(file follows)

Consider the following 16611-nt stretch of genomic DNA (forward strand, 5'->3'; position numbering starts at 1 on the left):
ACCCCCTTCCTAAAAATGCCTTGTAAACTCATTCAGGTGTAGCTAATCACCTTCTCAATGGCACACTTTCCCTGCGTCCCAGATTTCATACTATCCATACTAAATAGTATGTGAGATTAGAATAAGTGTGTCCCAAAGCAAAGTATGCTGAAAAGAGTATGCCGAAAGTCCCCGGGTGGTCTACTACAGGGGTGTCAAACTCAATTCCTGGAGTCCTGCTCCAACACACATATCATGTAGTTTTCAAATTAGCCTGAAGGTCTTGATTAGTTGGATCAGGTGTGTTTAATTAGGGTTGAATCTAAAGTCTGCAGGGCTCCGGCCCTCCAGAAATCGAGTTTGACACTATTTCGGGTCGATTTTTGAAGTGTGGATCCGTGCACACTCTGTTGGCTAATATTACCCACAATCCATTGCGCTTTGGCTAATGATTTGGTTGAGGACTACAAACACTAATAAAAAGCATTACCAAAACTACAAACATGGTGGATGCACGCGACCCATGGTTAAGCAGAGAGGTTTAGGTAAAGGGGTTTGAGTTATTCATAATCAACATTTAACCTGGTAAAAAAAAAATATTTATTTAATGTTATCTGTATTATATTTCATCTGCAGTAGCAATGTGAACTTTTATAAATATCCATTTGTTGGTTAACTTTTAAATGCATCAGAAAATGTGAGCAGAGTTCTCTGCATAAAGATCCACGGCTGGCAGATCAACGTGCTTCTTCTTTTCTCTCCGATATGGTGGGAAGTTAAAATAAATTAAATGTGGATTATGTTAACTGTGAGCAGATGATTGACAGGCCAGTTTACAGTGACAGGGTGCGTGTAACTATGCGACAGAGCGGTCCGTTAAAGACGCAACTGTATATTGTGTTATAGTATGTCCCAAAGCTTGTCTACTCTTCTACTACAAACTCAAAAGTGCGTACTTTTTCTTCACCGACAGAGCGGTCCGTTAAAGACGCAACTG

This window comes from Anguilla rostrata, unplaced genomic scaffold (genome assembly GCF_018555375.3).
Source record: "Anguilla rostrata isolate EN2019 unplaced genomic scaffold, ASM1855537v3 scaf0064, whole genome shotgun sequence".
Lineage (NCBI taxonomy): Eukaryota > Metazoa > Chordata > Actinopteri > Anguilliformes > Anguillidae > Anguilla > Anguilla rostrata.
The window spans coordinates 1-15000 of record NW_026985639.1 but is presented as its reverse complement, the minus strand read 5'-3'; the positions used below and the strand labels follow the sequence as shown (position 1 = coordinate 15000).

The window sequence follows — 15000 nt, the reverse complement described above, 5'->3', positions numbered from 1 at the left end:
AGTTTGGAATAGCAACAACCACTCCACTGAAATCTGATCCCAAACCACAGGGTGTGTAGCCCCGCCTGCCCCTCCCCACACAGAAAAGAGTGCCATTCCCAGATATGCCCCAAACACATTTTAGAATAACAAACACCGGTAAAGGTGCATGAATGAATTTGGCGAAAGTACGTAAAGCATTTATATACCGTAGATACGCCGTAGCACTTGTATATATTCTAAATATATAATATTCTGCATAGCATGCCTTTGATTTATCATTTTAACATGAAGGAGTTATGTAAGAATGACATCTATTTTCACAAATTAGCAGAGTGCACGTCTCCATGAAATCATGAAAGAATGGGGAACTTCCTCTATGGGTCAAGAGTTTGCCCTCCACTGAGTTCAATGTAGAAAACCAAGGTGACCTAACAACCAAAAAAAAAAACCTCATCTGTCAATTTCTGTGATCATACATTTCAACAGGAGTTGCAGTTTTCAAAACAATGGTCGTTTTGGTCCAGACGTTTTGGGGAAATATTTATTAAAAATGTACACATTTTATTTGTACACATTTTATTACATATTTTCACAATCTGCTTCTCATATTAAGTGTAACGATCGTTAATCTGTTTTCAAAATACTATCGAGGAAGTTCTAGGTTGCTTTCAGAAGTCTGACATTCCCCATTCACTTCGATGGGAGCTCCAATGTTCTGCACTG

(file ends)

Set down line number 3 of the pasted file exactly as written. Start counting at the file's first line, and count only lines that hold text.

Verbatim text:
This window comes from Anguilla rostrata, unplaced genomic scaffold (genome assembly GCF_018555375.3).